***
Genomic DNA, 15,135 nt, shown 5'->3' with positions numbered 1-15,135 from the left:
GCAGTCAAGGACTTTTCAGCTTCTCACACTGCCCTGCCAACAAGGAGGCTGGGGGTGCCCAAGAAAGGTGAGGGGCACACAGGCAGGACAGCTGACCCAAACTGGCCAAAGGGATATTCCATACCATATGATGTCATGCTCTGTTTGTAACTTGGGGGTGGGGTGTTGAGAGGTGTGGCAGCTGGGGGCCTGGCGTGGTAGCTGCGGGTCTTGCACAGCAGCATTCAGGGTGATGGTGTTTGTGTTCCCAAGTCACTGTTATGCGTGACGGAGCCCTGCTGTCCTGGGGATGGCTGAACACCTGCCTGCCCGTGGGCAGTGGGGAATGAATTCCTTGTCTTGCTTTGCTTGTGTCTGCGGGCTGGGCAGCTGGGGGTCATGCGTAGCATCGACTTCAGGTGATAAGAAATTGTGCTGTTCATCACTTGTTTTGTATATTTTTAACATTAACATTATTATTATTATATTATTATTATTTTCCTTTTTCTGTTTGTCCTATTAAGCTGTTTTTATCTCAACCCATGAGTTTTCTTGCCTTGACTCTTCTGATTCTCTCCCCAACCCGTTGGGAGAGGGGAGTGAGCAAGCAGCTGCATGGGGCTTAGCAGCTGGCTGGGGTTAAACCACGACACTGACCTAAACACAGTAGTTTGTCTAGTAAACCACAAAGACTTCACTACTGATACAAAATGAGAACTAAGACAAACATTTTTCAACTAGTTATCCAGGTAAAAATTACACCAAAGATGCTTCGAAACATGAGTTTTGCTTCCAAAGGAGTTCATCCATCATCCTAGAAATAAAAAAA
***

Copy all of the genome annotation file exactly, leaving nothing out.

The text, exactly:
Genomic DNA, 15,135 nt, shown 5'->3' with positions numbered 1-15,135 from the left:
GCAGTCAAGGACTTTTCAGCTTCTCACACTGCCCTGCCAACAAGGAGGCTGGGGGTGCCCAAGAAAGGTGAGGGGCACACAGGCAGGACAGCTGACCCAAACTGGCCAAAGGGATATTCCATACCATATGATGTCATGCTCTGTTTGTAACTTGGGGGTGGGGTGTTGAGAGGTGTGGCAGCTGGGGGCCTGGCGTGGTAGCTGCGGGTCTTGCACAGCAGCATTCAGGGTGATGGTGTTTGTGTTCCCAAGTCACTGTTATGCGTGACGGAGCCCTGCTGTCCTGGGGATGGCTGAACACCTGCCTGCCCGTGGGCAGTGGGGAATGAATTCCTTGTCTTGCTTTGCTTGTGTCTGCGGGCTGGGCAGCTGGGGGTCATGCGTAGCATCGACTTCAGGTGATAAGAAATTGTGCTGTTCATCACTTGTTTTGTATATTTTTAACATTAACATTATTATTATTATATTATTATTATTTTCCTTTTTCTGTTTGTCCTATTAAGCTGTTTTTATCTCAACCCATGAGTTTTCTTGCCTTGACTCTTCTGATTCTCTCCCCAACCCGTTGGGAGAGGGGAGTGAGCAAGCAGCTGCATGGGGCTTAGCAGCTGGCTGGGGTTAAACCACGACACTGACCTAAACACAGTAGTTTGTCTAGTAAACCACAAAGACTTCACTACTGATACAAAATGAGAACTAAGACAAACATTTTTCAACTAGTTATCCAGGTAAAAATTACACCAAAGATGCTTCGAAACATGAGTTTTGCTTCCAAAGGAGTTCATCCATCATCCTAGAAATAAAAAAA